The museum's permanent collection is designed to give a panoramic view of the development of the fine arts in Mexico from the early colonial period to the mid-twentieth century. The artwork is subdivided into three distinct periods. The first covers the colonial period from 1550 to 1821. The second covers the first century after Independence and the third covers the period after the Mexican Revolution to the 1950s. Works created after that time period are on display at a number of museums, including the Museum of Modern Art in Chapultepec Park. The collection of art from the colonial period is entitled "Asimilación de occidente" (Assimilation of the West) and is contained within Salons 1-14 on the second floor. This collection shows how western-style painting transferred over and synthesized in Mexico, eventually leading to the establishment of Mexico's own fine arts institution, the Academy of San Carlos, the first of its kind in the Americas, and from which many of the works in the MUNAL collection came. Works from this period include noted paintings by Juan Correa, Juan Patricio Morlete Ruiz, Miguel Cabrera, Cristóbal de Villalpando, the brothers Rodríguez Juárez and Tolsá Valencia. Art from the first century of Mexican Independence (1810–1910) is entitled "La construcción de la Nación" (Construction of a Nation) and housed in Salons 19-26 of the second floor. Coinciding with the Romanticism period, most paintings have themes such as Mexican customs and landscapes and attempt to present a distinct Mexican identity. Among the artists represented are major works by Eugenio Landesio, José María Velasco Gómez, Leandro Izaguirre, Luis Monroy, José Guadalupe Posada and Julio Ruelas and a collection of early Mexican photography. The last time period in the collection is titled "Estrategías plásticas para un México moderno" (Strategies for the fine arts in modern Mexico) and housed in Salons 27-33 on the first floor. Historically, this period is from the end of the Mexican Revolution when questions of modernity and nationalism were foremost. It also coincides with the development of the Mexican muralist movement. Artists featured in this section of the museum include, Ramón Cano Manilla, Saturnino Herrán, Gerardo Murillo, Francisco Goitia, Rufino Tamayo, Juan O'Gorman and Diego Rivera.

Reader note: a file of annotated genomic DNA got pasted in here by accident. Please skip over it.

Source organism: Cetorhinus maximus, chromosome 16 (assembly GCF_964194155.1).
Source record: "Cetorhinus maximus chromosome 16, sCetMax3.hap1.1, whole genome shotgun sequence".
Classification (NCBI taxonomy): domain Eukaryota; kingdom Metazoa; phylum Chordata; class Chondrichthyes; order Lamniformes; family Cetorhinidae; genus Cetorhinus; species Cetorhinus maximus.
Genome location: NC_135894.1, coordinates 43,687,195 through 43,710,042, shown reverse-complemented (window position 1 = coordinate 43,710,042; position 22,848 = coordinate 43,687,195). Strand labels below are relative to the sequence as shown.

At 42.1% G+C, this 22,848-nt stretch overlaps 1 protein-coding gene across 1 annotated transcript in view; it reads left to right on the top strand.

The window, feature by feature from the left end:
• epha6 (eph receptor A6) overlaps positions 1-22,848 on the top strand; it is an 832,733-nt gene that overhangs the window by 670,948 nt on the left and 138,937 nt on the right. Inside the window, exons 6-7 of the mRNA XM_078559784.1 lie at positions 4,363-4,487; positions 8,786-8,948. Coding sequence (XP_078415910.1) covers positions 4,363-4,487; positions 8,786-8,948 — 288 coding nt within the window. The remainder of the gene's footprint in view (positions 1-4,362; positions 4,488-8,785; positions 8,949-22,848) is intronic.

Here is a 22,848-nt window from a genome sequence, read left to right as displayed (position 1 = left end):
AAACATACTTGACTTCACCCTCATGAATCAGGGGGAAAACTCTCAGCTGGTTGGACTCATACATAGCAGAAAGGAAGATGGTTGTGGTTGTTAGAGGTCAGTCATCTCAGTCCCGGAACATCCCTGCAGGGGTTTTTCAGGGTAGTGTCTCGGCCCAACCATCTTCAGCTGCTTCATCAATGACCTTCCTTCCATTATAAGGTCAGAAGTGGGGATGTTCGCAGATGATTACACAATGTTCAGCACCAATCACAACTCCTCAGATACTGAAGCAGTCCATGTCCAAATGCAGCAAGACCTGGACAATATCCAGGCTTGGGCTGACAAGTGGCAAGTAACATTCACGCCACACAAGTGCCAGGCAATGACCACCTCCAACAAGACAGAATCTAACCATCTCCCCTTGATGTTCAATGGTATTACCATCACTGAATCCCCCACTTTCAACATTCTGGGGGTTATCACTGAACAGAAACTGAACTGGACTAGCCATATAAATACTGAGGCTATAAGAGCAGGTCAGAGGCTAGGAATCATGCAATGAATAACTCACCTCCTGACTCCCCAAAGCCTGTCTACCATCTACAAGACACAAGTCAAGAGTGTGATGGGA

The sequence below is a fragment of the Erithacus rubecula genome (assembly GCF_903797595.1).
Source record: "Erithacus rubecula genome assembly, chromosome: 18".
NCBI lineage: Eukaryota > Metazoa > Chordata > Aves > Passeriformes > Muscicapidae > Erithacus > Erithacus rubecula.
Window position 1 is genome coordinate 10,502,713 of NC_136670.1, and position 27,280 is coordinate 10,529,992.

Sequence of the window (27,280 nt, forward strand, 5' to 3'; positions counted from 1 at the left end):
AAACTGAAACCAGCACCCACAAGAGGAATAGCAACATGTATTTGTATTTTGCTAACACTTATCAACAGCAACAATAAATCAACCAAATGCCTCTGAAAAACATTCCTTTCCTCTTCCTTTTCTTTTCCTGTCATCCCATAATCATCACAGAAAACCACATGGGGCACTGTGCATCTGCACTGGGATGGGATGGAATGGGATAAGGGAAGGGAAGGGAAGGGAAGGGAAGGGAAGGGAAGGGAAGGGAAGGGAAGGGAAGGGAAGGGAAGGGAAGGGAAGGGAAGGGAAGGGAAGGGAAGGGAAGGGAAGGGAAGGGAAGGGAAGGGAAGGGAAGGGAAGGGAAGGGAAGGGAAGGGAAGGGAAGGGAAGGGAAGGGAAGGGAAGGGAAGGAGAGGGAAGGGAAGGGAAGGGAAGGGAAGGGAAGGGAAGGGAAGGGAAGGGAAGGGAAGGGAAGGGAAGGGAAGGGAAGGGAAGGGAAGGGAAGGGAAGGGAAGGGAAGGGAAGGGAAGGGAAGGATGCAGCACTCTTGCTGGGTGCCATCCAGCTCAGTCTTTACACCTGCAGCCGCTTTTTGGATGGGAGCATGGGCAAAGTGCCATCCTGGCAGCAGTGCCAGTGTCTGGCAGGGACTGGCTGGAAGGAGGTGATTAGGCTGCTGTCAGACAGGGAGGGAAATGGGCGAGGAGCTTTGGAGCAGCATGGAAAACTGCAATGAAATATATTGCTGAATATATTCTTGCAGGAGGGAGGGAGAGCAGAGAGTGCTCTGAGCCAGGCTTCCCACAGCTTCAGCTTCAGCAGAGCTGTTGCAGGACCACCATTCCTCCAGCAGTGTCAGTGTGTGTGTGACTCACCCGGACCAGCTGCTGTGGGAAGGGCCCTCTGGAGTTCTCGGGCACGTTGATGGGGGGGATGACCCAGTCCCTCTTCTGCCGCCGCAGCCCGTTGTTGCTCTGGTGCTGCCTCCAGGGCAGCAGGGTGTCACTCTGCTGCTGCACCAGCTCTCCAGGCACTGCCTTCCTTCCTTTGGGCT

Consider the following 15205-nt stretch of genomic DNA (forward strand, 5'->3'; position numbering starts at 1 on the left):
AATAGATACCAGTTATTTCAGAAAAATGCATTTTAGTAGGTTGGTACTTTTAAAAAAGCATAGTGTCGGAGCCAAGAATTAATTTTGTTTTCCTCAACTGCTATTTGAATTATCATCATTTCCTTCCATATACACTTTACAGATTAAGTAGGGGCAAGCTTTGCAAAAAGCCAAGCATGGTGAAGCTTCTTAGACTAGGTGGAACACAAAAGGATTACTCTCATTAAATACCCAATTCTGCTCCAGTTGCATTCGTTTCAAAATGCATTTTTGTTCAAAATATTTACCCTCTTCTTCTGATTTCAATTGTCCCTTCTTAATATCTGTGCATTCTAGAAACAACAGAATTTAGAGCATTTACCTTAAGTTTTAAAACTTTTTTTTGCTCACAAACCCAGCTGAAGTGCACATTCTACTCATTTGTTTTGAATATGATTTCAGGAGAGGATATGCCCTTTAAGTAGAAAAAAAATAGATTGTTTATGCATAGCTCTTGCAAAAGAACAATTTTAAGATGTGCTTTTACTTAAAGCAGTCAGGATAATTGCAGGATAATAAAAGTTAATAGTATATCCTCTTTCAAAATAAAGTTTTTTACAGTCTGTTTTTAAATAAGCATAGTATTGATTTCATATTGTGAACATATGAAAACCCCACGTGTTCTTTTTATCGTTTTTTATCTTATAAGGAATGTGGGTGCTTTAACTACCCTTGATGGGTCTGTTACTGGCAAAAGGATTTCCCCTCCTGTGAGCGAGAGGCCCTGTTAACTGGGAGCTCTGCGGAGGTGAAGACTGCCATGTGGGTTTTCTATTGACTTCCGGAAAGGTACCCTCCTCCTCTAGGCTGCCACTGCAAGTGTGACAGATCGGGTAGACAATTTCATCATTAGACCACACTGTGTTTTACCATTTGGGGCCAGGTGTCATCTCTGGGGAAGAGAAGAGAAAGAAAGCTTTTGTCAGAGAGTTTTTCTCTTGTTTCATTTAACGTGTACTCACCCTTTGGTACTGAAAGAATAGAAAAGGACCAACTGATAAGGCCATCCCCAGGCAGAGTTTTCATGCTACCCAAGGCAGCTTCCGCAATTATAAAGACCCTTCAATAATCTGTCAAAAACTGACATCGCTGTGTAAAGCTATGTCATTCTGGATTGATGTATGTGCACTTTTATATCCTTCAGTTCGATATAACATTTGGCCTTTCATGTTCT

Among the artists represented in the MUNAL's collection of post-Mexican Revolution, Diego Rivera is perhaps the most well known. Born on December 8, 1886, in Guanajuato, Mexico, Rivera became famous for his expansive and politically-charged murals, and for his love affair with artist Frida Kahlo. Rivera was born a twin, but his brother, Carlos María, died before he turned two. Rivera studied painting in Mexico before going to Europe in 1907. While in Europe he took up cubism and had exhibitions in Paris and Madrid in 1913 before showing in New York City in 1916. In 1921 he returned to Mexico, where he undertook government-sponsored murals that reflected his communist politics in historical contexts. He married Kahlo in 1929, and their tempestuous marriage got to be as famous as their art. In the 1930s and '40s Rivera worked in the United States and Mexico, and many of his paintings drew controversy. His 1933 mural for the RCA Building at Rockefeller Center in Manhattan featured a portrait of Communist Party leader V.I. Lenin; the resulting uproar led to his dismissal and to the mural's official destruction in 1934. Similarly, a 1948 mural for the Hotel de Prado in Mexico that included the words "God does not exist" was covered and held from public view for nine years. Even so, Rivera's talent for historical murals and his tributes to earthy folk traditions made him one of the most influential artists in the Americas and one of Mexico's most beloved painters. One of his most famous works is a tribute to workers in Detroit, Michigan, commissioned in 1932 by Henry Ford. Never very faithful romantically, Rivera was married four times to three different women, Guadalupe Marin (1922-27), to Kahlo (1929-39, then again from 1940 until her death in 1954), and to art dealer Emma Hurtado (from 1955 until his death in 1957). He also lived with the artist Angelina Beloff for many years in Paris, and she is sometimes counted among his spouses as a common-law wife.